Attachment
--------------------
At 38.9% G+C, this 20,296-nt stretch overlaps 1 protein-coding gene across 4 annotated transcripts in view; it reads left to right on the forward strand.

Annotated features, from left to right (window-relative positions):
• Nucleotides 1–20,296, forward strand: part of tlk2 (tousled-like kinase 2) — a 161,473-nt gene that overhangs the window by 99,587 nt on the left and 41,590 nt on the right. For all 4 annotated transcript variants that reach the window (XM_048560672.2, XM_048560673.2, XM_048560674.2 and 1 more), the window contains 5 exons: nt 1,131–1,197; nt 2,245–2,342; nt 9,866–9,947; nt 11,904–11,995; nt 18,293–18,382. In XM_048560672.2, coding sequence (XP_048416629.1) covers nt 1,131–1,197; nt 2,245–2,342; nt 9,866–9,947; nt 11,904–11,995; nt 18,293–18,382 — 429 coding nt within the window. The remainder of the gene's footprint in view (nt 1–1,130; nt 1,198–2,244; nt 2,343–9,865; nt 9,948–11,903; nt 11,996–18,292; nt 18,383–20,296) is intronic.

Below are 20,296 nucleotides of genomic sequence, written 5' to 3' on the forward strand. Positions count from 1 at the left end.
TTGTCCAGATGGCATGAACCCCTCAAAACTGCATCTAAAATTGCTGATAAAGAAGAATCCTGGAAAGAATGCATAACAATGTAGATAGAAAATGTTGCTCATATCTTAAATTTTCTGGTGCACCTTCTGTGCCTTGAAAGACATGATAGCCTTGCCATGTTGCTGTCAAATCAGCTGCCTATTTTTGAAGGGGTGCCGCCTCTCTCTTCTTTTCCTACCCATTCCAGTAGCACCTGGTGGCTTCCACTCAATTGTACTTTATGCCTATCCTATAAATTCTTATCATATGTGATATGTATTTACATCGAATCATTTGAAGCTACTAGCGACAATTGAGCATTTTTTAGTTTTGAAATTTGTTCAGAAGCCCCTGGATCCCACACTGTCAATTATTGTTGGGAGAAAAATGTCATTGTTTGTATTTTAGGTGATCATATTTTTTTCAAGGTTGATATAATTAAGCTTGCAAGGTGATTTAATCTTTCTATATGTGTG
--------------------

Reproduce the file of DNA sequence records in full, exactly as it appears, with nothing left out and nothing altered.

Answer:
At 38.9% G+C, this 20,296-nt stretch overlaps 1 protein-coding gene across 4 annotated transcripts in view; it reads left to right on the forward strand.

Annotated features, from left to right (window-relative positions):
• Nucleotides 1–20,296, forward strand: part of tlk2 (tousled-like kinase 2) — a 161,473-nt gene that overhangs the window by 99,587 nt on the left and 41,590 nt on the right. For all 4 annotated transcript variants that reach the window (XM_048560672.2, XM_048560673.2, XM_048560674.2 and 1 more), the window contains 5 exons: nt 1,131–1,197; nt 2,245–2,342; nt 9,866–9,947; nt 11,904–11,995; nt 18,293–18,382. In XM_048560672.2, coding sequence (XP_048416629.1) covers nt 1,131–1,197; nt 2,245–2,342; nt 9,866–9,947; nt 11,904–11,995; nt 18,293–18,382 — 429 coding nt within the window. The remainder of the gene's footprint in view (nt 1–1,130; nt 1,198–2,244; nt 2,343–9,865; nt 9,948–11,903; nt 11,996–18,292; nt 18,383–20,296) is intronic.

Below are 20,296 nucleotides of genomic sequence, written 5' to 3' on the forward strand. Positions count from 1 at the left end.
TTGTCCAGATGGCATGAACCCCTCAAAACTGCATCTAAAATTGCTGATAAAGAAGAATCCTGGAAAGAATGCATAACAATGTAGATAGAAAATGTTGCTCATATCTTAAATTTTCTGGTGCACCTTCTGTGCCTTGAAAGACATGATAGCCTTGCCATGTTGCTGTCAAATCAGCTGCCTATTTTTGAAGGGGTGCCGCCTCTCTCTTCTTTTCCTACCCATTCCAGTAGCACCTGGTGGCTTCCACTCAATTGTACTTTATGCCTATCCTATAAATTCTTATCATATGTGATATGTATTTACATCGAATCATTTGAAGCTACTAGCGACAATTGAGCATTTTTTAGTTTTGAAATTTGTTCAGAAGCCCCTGGATCCCACACTGTCAATTATTGTTGGGAGAAAAATGTCATTGTTTGTATTTTAGGTGATCATATTTTTTTCAAGGTTGATATAATTAAGCTTGCAAGGTGATTTAATCTTTCTATATGTGTG